Final Assignment

Part 3


Allison McNeece

3. Select one additional item from the assignments or explorations that you have not written up and submit a write up


For my additional assignment I decided to do part 12 from assignment 10.

This assignment deals with cycloids, a curve I have been interested in since I read about the controversy it caused among mathematicians in the 17th century. It has been named the "helen of geometry" due to the quarrels it caused.


A cycloid is the locus of a point on a circle that rolls along a line.

See below for a GSP construction and animation of this curve.

The segment at the top is the radius of the circle. You may click on the endpoints of this segment and adjust the length to see how this effects the cycloid.

Sorry, this page requires a Java-compatible web browser.

Here is a link to the GSP file if you want to play around more.


Let's now look at how we could find the parametric equations for this curve.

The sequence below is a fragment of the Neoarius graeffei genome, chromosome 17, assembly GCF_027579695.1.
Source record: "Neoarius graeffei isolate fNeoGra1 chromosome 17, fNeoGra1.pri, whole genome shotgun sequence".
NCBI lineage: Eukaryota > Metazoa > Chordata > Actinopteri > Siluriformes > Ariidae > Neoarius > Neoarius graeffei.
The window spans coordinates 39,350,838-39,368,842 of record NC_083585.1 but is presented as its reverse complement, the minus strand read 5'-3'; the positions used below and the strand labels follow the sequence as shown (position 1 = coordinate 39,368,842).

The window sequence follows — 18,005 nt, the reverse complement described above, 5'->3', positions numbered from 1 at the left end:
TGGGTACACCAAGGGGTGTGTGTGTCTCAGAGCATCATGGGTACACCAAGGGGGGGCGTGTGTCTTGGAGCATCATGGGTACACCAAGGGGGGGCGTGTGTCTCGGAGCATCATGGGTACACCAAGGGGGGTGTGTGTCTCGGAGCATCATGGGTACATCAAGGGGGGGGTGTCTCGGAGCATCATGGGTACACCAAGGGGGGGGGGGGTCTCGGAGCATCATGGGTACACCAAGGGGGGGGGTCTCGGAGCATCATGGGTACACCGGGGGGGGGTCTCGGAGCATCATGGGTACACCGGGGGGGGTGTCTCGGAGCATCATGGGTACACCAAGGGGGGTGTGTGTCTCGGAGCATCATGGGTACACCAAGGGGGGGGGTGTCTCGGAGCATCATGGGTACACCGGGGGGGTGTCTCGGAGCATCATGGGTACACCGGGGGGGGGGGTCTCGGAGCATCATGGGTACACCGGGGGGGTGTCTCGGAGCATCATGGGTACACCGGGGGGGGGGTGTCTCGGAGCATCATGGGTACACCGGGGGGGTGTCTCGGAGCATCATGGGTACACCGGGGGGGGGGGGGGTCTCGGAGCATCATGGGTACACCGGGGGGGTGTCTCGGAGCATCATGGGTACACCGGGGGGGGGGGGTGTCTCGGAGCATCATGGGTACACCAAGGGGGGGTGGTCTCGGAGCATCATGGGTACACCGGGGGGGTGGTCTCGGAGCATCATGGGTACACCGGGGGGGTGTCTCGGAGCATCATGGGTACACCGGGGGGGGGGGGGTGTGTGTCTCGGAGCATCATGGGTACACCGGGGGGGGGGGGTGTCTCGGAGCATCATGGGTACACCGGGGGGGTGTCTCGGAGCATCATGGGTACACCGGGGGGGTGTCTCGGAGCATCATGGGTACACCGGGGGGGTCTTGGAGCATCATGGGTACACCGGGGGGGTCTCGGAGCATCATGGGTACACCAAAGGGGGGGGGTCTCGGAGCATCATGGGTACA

Starting with a circle centered at point C. Let A be a point on the circumference of circle C. A=(x,y) at time t. At time t=0 let A be at the origin (0,0).

The distance from A to C is r, the radius of the circle. If q is the angle at time t formed by r then at time t A has traveled a distance of rq on the circumference of circle C.

The distance that P has moved will be the same distance A has moved since they are traveling at a constant rate. Therefore P has also moved a distance of rq horizontally at time t.


To find the x coordinate consider the figure below:

visual of graph

Since the center has traveled a horizontal distance of rq we have that:

x+rsin(q)=rq which means x=rq-rsin(q)

Similarly to find the y coordinate we have that :

y+rcos(q)=r which implies that y=r-rcos(q)


Since the circle is moving at a constant speed there must be a constant w such that q=wt

Thus our parametric equations for the curve of the cycloid become:



where r and w are constants

for r=1, w=1 and 0<t<2π we have the following graph:

graph with 0<t<2pi

changing the range of t will give us:



or 0<t<6π


Here is a link to the graphing calculator document for you to play with yourself



This page uses JavaSketchpad, a World-Wide-Web component of The Geometer's Sketchpad. Copyright © 1990-2001 by KCP Technologies, Inc. Licensed only for non-commercial use.


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